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Wedgewood Partners' Second Quarter Letter
Posted by: Holly LaFon (IP Logged)
Date: August 31, 2012 04:06PM
Wedgewood's investment philosophy is imbued with significant, structural advantages relative to more common active Large Cap Growth managers. First, our view on risk is contrary to the typical long-only manager. We define risk, very simply, as the prospect of permanent loss of capital. This is contrary to the traditional approach of measuring and managing risk through the lens of historical price volatility of individual securities. In our view, far too many long-only managers employ excessive portfolio holdings as a means to mitigate price volatility. In their quest to diversify a portfolio of many dozens of stocks, such managers inefficiently diversify away the portfolios' very best ideas and actually increase the potential for capital losses due to the addition of numerous, low-conviction ideas.
As such, we believe that a focused portfolio of twenty or so carefully researched and studied, best-in-class growth companies; invested at compelling valuations as well as prudently diversified, as to minimize like or competitive business models, will serve the Focused investor quite well in both favorable and difficult market environments.
Further, we believe that we should think and act like business owners, which in turn offers the advantage of participating in the "value creation" inherent to the long-term compounding of earnings. The Large Cap Growth space is known to be dauntingly efficient, which is not to say it is perfectly efficient. Specifically, we think that the market often does a poor job of discounting long-term earnings growth, and over a business cycle, stocks often follow, rather than lead, this growth. Acting like business-owners allows us to ignore short-term dislocations in order to take advantage of long-term opportunity.
We have a 20-year history of conducting in-house, proprietary research that utilizes independent research services, company filings, quarterly transcripts, trade publications, sellside research and communication with management. The goal of our process is to identify companies that exhibit five, well-defined characteristics that are necessary for portfolio inclusion. First we look to uncover companies that possess sustainably superior profitability relative to competition. We analyze the effects that a company's suppliers, rivals and customers have on long-term industry profitability and then decide if a company's value chain is unique enough to withstand those pressures. A portfolio holding must also possess the potential to grow profits at a double-digit rate over a full business cycle. Next our portfolio companies must exhibit unique financial strength. Fourth, we look for the equity to trade at compelling valuations, based primarily on historical, relative and absolute price ratios, but also using discounted cash flow models and sum-of-the-parts analysis. Last, we seek to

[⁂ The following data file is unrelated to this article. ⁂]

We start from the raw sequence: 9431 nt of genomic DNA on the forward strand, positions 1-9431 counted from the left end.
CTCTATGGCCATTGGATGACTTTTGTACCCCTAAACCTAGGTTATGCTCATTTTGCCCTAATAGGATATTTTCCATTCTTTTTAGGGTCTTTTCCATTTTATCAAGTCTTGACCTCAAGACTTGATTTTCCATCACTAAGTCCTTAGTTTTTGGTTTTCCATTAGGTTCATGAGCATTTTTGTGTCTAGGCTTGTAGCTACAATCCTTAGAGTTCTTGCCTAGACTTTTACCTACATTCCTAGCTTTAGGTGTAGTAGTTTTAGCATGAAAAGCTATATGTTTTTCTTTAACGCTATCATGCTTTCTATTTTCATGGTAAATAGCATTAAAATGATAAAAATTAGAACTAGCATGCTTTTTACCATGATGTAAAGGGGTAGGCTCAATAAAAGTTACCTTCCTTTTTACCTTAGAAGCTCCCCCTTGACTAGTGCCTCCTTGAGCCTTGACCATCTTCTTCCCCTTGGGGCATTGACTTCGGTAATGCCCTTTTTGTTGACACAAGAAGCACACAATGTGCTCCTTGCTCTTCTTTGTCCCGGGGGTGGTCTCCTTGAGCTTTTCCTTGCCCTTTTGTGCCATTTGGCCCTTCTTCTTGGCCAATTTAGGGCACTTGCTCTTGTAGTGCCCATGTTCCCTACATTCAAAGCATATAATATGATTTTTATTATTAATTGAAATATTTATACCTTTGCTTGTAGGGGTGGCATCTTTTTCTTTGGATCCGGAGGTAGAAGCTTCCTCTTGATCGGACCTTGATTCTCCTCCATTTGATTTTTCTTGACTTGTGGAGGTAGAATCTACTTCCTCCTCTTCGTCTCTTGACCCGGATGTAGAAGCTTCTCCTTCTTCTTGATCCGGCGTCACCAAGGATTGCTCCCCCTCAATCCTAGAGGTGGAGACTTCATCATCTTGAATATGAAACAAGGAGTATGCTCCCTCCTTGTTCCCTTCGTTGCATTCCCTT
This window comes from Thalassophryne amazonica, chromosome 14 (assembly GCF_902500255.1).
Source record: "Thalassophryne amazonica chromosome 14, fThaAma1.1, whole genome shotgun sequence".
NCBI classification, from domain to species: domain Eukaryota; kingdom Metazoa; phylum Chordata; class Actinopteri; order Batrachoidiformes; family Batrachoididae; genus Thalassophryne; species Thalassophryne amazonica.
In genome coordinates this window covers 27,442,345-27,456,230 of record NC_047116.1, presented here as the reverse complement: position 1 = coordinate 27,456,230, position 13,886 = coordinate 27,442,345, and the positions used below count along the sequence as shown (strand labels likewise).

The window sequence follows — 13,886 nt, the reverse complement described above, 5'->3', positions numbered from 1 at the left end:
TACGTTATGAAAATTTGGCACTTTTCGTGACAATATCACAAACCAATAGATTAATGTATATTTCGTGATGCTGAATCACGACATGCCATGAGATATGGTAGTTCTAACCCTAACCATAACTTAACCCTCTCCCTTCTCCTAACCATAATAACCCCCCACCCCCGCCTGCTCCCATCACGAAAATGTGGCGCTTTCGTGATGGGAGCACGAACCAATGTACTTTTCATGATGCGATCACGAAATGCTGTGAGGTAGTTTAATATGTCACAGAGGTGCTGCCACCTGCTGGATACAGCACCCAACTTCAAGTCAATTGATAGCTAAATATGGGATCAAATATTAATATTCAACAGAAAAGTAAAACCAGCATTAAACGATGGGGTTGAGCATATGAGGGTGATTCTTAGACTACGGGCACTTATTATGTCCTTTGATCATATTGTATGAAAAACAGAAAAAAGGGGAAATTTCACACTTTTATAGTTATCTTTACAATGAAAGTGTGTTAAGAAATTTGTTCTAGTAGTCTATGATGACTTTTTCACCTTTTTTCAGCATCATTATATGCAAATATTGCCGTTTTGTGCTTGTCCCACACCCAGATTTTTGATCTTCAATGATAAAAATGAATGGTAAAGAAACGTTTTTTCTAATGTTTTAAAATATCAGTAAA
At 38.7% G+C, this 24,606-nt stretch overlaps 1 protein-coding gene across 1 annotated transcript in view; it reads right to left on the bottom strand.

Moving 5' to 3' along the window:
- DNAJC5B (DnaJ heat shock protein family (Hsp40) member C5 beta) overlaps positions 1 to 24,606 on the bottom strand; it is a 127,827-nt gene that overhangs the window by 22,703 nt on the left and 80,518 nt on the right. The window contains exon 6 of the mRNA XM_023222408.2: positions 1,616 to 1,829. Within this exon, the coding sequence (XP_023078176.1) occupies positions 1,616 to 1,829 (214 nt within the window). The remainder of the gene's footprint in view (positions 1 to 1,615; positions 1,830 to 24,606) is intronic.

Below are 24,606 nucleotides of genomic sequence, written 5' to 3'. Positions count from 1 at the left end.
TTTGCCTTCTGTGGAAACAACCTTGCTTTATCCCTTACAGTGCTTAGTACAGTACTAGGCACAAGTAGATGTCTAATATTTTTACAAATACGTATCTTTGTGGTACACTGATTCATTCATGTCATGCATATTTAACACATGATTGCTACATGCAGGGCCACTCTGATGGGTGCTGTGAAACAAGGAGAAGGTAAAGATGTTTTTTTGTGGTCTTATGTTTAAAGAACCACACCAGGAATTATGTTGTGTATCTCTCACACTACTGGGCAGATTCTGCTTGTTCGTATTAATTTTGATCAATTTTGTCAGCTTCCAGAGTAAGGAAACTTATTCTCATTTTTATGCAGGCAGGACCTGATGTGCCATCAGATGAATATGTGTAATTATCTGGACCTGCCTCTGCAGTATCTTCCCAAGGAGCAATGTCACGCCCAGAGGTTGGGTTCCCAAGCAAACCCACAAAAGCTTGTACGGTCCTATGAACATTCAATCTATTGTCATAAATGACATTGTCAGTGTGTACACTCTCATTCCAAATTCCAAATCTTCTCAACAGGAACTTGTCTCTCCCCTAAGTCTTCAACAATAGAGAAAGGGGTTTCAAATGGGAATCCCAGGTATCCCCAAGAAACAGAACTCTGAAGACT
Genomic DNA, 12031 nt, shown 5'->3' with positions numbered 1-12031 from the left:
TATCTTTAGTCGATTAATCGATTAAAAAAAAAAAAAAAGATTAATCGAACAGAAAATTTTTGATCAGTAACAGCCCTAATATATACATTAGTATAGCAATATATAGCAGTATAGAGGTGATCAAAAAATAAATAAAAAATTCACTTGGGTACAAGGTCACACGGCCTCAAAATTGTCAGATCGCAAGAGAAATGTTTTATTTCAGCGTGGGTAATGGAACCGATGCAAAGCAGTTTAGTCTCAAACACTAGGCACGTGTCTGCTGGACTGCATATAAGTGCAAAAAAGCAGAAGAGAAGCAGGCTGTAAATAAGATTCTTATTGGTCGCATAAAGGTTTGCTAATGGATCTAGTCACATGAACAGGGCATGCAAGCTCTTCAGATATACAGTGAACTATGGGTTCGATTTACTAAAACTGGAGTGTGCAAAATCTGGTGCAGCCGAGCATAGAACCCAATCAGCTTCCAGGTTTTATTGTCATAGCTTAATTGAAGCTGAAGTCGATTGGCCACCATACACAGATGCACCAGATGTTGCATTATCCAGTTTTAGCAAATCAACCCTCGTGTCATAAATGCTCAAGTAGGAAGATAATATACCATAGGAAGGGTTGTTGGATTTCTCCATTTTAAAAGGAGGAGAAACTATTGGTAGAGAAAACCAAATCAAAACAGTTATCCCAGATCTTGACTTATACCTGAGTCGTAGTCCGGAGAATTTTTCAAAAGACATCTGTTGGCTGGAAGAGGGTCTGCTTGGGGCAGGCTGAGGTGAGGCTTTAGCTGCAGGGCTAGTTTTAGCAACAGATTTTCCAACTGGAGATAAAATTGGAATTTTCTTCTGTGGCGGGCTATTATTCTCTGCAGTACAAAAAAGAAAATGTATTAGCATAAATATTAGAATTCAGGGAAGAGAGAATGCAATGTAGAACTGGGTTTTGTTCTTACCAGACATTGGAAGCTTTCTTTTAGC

own companies that derive the vast majority of profitability from sources that are substantially different from the profitability sources of other portfolio holdings. We believe that this is a more thoughtful approach to diversification than simply making the holdings in the portfolio more numerous.
We will sell a holding from the portfolio if it no longer displays the high standards inherent to any of these five characteristics. We will also initiate sells if a position approaches our maximum weighting of 10% based on current prices. The minimum weighting of portfolio holding is 2.5%.
Wedgewood's philosophy and process yields a distinct and sustainable investment edge by producing a portfolio of high-quality holdings that are routinely overweight relative to performance benchmark weightings. As we expect, it is only our best ideas that contribute to performance.
Review and Outlook
The Wedgewood Partners, Inc. Equity Composite ("the Composite") had a poor second quarter generating a negative return of -5.04%. We underperformed our benchmark, the Russell 1000 Growth Index (-4.02%), as well as underperformed the Standard & Poor's 500 Index (-2.75%).